Appellee has brought to our attention that appellant has not paid all the sanctions imposed by this court in 1986, and requests that we dismiss the appeal and direct the clerk not to accept any new filings from appellant until the sanctions are paid. It also requests additional sanctions in the amount of $4,000 to cover the costs of responding to the frivolous appeal. See Fed. R. App. P. 38 (providing for award to appellee of "just damages and single or double costs" after filing of frivolous appeal); Van Sickle v. Holloway, 791 F.2d 1431, 1437 (10th Cir. 1986) (discussing when award is appropriate). Appellant responds with more nonsensical rhetoric, arguing that the district court was "trying to enforce extra-territorial judgment [s]" that were not "authenticated" under 28 U.S.C. § 1729; that "the act has no enacting law" and he has chosen not to "execute the laws of the unincorporated state;" and that "no requirement of full faith and credit for statutes exist unless the clause is self-executing." Appellant's Reply Br. at 5-6. After notice and an opportunity to respond, see Rule 38, appellant has given no good reason why monetary sanctions and filing restrictions should not be imposed against him.
We hold that this appeal is frivolous.4 We have already ruled in a prior case that actions challenging enforcement of appellant's tax liens are barred under 26 U.S.C. § 7421 (commonly known as the Anti-Injunction Act). See Stafford v. Ellis, No. 89-1215 (10th Cir. Aug. 4, 1989) (denying petition for prohibition seeking to compel IRS to release notice of federal tax lien). Appellee has presented evidence that the average expenses in attorney salaries and other expenses incurred by the Tax Division of the Department of Justice to defend frivolous appeals is approximately $4,900. We award $4,000 to appellee under Rule 38 as damages. We also conclude that, because appellant has made it abundantly clear that the imposition of sanctions has not curtailed his continued efforts to avoid collection efforts by engaging in frivolous and vexatious litigation, we should impose the following filing restrictions using our inherent power to regulate federal dockets, promote judicial efficiency, and deter frivolous filings, see Van Sickle, 791 F.2d at 1437; Werner v. Utah, 32 F.3d 1446, 1448-49 (10th Cir. 1994): (1) appellant and/or his wife or associated trusts are enjoined from filing any further complaints in the United States District Court for the District of Colorado containing the same or similar allegations set forth in this complaint or in any previous case involving appellant, his wife, and/or his associated trusts cited above in this order and judgment; and (2) they are further enjoined from filing any further appeals or original actions in this court involving related tax matters until all previously-imposed sanctions have been paid in full. The Clerk of this Court is instructed to accept no more filings from appellant until proof that all sanctions have been paid is provided to the Clerk.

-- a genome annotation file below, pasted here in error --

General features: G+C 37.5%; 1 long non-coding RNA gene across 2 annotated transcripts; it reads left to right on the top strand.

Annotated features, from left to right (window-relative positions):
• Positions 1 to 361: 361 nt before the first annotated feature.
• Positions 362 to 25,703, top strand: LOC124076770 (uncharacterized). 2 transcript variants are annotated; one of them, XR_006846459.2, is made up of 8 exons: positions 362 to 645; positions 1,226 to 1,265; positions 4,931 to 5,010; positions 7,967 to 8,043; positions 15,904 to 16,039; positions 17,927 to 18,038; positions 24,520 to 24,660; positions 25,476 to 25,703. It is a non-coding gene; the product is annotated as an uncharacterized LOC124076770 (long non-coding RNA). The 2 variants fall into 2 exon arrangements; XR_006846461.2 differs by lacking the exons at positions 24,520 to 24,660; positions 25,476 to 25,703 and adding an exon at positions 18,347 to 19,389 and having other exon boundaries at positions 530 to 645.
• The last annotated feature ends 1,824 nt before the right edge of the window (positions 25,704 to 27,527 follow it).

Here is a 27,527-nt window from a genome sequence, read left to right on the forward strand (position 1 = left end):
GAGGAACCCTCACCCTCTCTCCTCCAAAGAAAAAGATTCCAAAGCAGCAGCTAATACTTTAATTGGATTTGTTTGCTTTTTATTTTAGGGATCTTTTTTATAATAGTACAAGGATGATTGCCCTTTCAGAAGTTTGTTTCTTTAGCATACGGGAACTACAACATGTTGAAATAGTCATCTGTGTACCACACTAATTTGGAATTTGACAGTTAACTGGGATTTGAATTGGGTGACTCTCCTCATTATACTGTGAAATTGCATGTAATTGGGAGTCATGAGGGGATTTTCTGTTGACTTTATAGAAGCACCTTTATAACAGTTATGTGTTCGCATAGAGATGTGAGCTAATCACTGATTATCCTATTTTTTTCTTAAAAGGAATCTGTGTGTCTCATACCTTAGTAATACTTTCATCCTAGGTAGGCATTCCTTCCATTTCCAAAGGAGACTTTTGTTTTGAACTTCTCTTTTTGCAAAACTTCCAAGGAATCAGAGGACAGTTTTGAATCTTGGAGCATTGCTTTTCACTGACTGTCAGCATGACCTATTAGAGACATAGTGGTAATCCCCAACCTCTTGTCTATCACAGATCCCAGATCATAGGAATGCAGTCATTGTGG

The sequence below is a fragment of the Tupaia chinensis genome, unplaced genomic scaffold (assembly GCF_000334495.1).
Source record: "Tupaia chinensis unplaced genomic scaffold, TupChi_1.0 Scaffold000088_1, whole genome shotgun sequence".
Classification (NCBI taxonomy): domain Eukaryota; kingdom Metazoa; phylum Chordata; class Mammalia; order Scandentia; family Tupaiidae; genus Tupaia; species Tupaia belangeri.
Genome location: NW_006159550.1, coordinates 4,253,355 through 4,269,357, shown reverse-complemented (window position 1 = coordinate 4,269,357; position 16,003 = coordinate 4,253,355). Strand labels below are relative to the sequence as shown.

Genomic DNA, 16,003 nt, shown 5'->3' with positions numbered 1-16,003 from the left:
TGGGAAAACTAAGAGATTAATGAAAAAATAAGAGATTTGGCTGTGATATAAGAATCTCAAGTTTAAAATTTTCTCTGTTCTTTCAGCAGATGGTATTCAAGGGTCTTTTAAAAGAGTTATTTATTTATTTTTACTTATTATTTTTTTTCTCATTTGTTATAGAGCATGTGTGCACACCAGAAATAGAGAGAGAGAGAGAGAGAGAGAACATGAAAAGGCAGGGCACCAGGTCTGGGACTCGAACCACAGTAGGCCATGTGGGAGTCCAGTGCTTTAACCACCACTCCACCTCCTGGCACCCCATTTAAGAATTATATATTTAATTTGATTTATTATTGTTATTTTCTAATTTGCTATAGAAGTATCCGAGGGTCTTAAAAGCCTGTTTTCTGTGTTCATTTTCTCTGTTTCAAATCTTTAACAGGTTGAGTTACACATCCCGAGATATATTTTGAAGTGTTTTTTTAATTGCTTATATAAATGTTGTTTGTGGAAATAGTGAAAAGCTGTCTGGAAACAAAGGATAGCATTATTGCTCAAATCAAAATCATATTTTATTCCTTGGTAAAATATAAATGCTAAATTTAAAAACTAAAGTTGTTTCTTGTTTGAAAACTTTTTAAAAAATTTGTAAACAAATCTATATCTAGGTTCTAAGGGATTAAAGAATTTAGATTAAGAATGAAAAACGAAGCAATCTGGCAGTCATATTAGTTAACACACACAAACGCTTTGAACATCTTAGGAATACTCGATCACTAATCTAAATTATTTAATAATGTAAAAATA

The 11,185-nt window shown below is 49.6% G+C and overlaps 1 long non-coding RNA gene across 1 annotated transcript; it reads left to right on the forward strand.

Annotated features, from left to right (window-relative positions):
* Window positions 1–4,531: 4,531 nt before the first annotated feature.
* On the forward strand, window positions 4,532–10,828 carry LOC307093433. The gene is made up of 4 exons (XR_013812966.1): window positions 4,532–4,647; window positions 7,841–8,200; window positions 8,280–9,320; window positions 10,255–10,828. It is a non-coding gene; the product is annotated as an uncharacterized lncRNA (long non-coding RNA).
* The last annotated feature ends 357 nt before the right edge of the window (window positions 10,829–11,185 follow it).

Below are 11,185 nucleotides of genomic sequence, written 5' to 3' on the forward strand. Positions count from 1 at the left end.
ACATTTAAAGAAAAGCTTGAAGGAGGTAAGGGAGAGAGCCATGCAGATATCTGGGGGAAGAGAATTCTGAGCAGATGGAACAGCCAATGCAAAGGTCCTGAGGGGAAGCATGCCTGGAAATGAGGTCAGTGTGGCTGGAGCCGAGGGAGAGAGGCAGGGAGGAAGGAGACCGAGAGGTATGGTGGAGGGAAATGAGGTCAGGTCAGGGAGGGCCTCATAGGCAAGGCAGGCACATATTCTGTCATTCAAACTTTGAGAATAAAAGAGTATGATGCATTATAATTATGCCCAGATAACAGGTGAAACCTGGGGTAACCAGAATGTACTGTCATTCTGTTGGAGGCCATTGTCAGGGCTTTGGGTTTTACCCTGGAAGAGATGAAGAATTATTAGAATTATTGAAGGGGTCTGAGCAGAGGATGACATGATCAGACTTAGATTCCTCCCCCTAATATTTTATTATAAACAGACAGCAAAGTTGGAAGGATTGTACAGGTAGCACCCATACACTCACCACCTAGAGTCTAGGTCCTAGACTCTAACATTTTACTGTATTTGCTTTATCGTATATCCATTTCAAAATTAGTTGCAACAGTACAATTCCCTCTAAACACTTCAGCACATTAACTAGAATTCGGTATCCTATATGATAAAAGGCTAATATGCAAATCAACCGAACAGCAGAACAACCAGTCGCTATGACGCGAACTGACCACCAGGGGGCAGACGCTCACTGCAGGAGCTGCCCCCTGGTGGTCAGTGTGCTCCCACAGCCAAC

Appellee's motion for sanctions is GRANTED in the amount of $4,000. The judgment of the United States District Court for the District of Colorado is AFFIRMED.
After examining the briefs and appellate record, this panel has determined unanimously that oral argument would not materially assist the determination of this appeal. See Fed. R. App. P. 34(a) (2); 10th Cir. R. 34.1(G). The case is therefore ordered submitted without oral argument.